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Accidents Waiting to Happen: Liability Policy and Toxic Pollution Releases

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  • Austin, David
  • Alberini, Anna

Abstract

Proponents of environmental policies based on liability assert that strict liability imposed on polluters induces firms to handle hazardous wastes properly. We run regressions relating unintended pollution releases to strict liability imposed on polluters, exploiting variation across states and over time in the liability provisions of state mini-Superfund laws. Strict liability reduces the frequency and severity of pollution releases, provided it is modeled endogenously with the latter. Its effects vary with firm size. Partially sheltered from liability, small firms may have specialized in riskier production processes, but their number has not necessarily grown in response to the states’ liability policy.

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Bibliographic Info

Paper provided by Resources For the Future in its series Discussion Papers with number dp-01-06.

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Date of creation: 01 Apr 2001
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Handle: RePEc:rff:dpaper:dp-01-06

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Keywords: strict liability; negligence; hazardous waste; state environmental policy; endogenous policy adoption;

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Citations

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Cited by:
  1. Vera Angelova & Olivier Armantier & Giuseppe Attanasi & Yolande Hiriart, 2013. "Relative Performance of Liability Rules: Experimental Evidence," Working Papers 2013-03, CRESE.
  2. Pierre Bentata, 2014. "Liability as a complement to environmental regulation: an empirical study of the French legal system," Environmental Economics and Policy Studies, Society for Environmental Economics and Policy Studies - SEEPS, vol. 16(3), pages 201-228, July.
  3. van 't Veld, Klaas & Hutchinson, Emma, 2009. "Excessive spending by firms to avoid accidents: Is it a concern in practice?," International Review of Law and Economics, Elsevier, vol. 29(4), pages 324-335, December.
  4. Hilary Sigman, 2009. "Environmental Liability and Redevelopment of Old Industrial Land," NBER Working Papers 15017, National Bureau of Economic Research, Inc.
  5. Telle, Kjetil, 2013. "Monitoring and enforcement of environmental regulations," Journal of Public Economics, Elsevier, vol. 99(C), pages 24-34.
  6. Sheila M. Olmstead, 2010. "The Economics of Water Quality," Review of Environmental Economics and Policy, Association of Environmental and Resource Economists, vol. 4(1), pages 44-62, Winter.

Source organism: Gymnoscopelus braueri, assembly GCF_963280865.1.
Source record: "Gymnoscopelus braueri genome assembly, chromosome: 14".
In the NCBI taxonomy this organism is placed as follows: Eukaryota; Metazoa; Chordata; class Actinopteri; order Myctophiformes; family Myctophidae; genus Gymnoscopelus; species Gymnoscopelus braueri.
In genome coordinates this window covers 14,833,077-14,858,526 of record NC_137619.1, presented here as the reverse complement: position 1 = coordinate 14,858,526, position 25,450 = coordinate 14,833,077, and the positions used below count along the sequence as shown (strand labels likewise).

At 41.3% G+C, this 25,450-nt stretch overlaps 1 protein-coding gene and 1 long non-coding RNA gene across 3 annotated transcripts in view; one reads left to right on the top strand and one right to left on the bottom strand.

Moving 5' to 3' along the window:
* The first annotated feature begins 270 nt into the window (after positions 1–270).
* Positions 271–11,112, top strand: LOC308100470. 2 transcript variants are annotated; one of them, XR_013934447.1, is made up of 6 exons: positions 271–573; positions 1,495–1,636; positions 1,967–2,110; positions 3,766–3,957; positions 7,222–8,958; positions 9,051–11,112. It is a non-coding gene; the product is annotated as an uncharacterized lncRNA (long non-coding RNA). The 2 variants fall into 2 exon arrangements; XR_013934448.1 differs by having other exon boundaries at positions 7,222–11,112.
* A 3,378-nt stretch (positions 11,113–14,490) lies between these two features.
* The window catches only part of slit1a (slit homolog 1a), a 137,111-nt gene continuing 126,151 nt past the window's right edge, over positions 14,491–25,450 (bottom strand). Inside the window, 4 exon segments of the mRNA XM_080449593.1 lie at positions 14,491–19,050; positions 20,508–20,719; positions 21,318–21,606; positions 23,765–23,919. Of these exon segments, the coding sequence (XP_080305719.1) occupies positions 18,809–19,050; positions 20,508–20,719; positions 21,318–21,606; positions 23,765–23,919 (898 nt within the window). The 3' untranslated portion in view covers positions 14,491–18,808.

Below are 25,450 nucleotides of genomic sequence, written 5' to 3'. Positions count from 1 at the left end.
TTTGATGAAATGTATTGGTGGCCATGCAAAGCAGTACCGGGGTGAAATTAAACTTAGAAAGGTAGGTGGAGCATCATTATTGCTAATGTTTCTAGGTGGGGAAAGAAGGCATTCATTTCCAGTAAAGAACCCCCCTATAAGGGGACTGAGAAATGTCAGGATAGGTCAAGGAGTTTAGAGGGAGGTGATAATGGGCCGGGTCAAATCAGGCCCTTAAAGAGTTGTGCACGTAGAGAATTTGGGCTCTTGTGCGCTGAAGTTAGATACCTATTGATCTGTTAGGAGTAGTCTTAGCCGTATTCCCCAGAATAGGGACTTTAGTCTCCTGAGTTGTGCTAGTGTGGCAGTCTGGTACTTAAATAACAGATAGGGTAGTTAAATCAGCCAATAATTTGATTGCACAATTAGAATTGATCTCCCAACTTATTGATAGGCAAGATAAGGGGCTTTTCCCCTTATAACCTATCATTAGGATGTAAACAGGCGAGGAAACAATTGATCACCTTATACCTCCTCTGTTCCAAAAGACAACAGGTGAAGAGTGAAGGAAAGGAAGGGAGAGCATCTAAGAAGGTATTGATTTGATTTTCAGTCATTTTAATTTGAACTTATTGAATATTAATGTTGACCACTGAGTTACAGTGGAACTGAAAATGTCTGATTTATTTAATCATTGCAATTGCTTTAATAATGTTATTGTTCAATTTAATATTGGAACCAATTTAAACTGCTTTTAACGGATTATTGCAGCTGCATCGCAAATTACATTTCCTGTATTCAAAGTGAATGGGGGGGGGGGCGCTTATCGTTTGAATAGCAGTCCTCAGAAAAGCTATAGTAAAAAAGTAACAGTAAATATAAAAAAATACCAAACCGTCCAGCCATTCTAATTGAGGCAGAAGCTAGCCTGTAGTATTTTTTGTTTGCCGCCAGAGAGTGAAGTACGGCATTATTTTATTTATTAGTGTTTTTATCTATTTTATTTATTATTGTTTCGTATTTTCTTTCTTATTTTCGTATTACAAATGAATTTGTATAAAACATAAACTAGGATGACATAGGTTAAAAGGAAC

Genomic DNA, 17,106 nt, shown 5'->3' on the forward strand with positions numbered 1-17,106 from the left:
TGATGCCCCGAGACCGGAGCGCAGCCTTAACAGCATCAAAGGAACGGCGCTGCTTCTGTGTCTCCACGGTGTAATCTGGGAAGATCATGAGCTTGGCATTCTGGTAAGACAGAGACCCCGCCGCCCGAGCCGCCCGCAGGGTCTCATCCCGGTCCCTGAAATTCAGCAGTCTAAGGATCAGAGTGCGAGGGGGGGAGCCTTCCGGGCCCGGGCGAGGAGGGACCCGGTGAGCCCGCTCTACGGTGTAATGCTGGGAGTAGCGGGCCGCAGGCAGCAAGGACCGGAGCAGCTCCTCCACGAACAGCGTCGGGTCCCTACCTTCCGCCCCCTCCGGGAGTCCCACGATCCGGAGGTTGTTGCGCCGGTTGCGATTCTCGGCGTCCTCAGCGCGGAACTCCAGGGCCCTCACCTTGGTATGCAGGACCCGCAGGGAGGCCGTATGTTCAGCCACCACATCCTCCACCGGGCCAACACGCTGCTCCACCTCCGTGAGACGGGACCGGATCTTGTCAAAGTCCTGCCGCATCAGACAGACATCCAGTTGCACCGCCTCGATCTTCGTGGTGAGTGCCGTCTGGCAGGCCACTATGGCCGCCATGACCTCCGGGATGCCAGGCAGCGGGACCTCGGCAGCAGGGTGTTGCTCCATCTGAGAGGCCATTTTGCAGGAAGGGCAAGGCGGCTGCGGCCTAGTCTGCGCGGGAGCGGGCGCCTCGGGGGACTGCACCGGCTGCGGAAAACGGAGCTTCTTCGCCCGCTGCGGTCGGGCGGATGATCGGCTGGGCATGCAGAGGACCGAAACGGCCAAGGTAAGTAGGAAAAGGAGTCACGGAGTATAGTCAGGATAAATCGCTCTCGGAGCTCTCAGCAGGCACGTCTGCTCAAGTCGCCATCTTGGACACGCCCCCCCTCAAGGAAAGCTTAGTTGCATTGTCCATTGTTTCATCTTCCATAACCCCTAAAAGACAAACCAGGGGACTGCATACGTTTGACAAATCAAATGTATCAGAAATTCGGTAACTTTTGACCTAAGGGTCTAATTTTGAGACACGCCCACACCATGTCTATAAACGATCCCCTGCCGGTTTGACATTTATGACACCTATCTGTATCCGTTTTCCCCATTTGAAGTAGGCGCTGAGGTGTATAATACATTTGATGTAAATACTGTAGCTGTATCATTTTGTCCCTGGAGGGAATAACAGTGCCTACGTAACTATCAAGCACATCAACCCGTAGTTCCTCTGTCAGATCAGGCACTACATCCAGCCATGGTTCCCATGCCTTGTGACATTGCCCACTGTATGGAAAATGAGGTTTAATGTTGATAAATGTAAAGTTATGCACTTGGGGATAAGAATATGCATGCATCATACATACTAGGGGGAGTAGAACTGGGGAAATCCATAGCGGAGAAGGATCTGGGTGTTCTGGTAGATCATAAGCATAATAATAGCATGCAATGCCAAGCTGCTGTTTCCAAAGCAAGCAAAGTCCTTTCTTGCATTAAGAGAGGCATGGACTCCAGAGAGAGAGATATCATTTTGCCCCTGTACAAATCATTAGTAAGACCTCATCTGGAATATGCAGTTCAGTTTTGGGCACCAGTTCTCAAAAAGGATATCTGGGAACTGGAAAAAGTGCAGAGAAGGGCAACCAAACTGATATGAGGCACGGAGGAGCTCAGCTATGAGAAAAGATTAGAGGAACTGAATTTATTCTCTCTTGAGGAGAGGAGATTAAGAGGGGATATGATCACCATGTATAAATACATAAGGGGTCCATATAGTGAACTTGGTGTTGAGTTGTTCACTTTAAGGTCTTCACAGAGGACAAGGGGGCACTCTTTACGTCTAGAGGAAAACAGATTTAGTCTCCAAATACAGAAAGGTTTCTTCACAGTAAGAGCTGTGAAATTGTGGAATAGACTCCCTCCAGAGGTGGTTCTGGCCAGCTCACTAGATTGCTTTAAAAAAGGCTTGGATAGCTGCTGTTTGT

7. Loureiro, Maria L., 2008. "Liability and food safety provision: Empirical evidence from the US," International Review of Law and Economics, Elsevier, vol. 28(3), pages 204-211, September.
  8. Alfred Endres & Tim Friehe, 2012. "Generalized Progress of Abatement Technology: Incentives Under Environmental Liability Law," Environmental & Resource Economics, European Association of Environmental and Resource Economists, vol. 53(1), pages 61-71, September.
  9. Guerrero, Santiago & Innes, Robert, 2008. "Statutory Rewards to Environmental Self-Auditing: Do They Reduce Pollution and Save Regulatory Costs? Evidence from a Cross-State Panel," 2008 Annual Meeting, July 27-29, 2008, Orlando, Florida 6204, American Agricultural Economics Association (New Name 2008: Agricultural and Applied Economics Association).
  10. Wayne B. Gray & Jay P. Shimshack, 2011. "The Effectiveness of Environmental Monitoring and Enforcement: A Review of the Empirical Evidence," Review of Environmental Economics and Policy, Association of Environmental and Resource Economists, vol. 5(1), pages 3-24, Winter.
  11. Kjetil Telle, 2012. "Monitoring and enforcement of environmental regulations. Lessons from a natural field experiment in Norway," Discussion Papers 680, Research Department of Statistics Norway.
  12. Gonzalez, Fidel & Leipnik, Mark & Mazumder, Diya, 2013. "How much are urban residents in Mexico willing to pay for cleaner air?," Environment and Development Economics, Cambridge University Press, vol. 18(03), pages 354-379, June.

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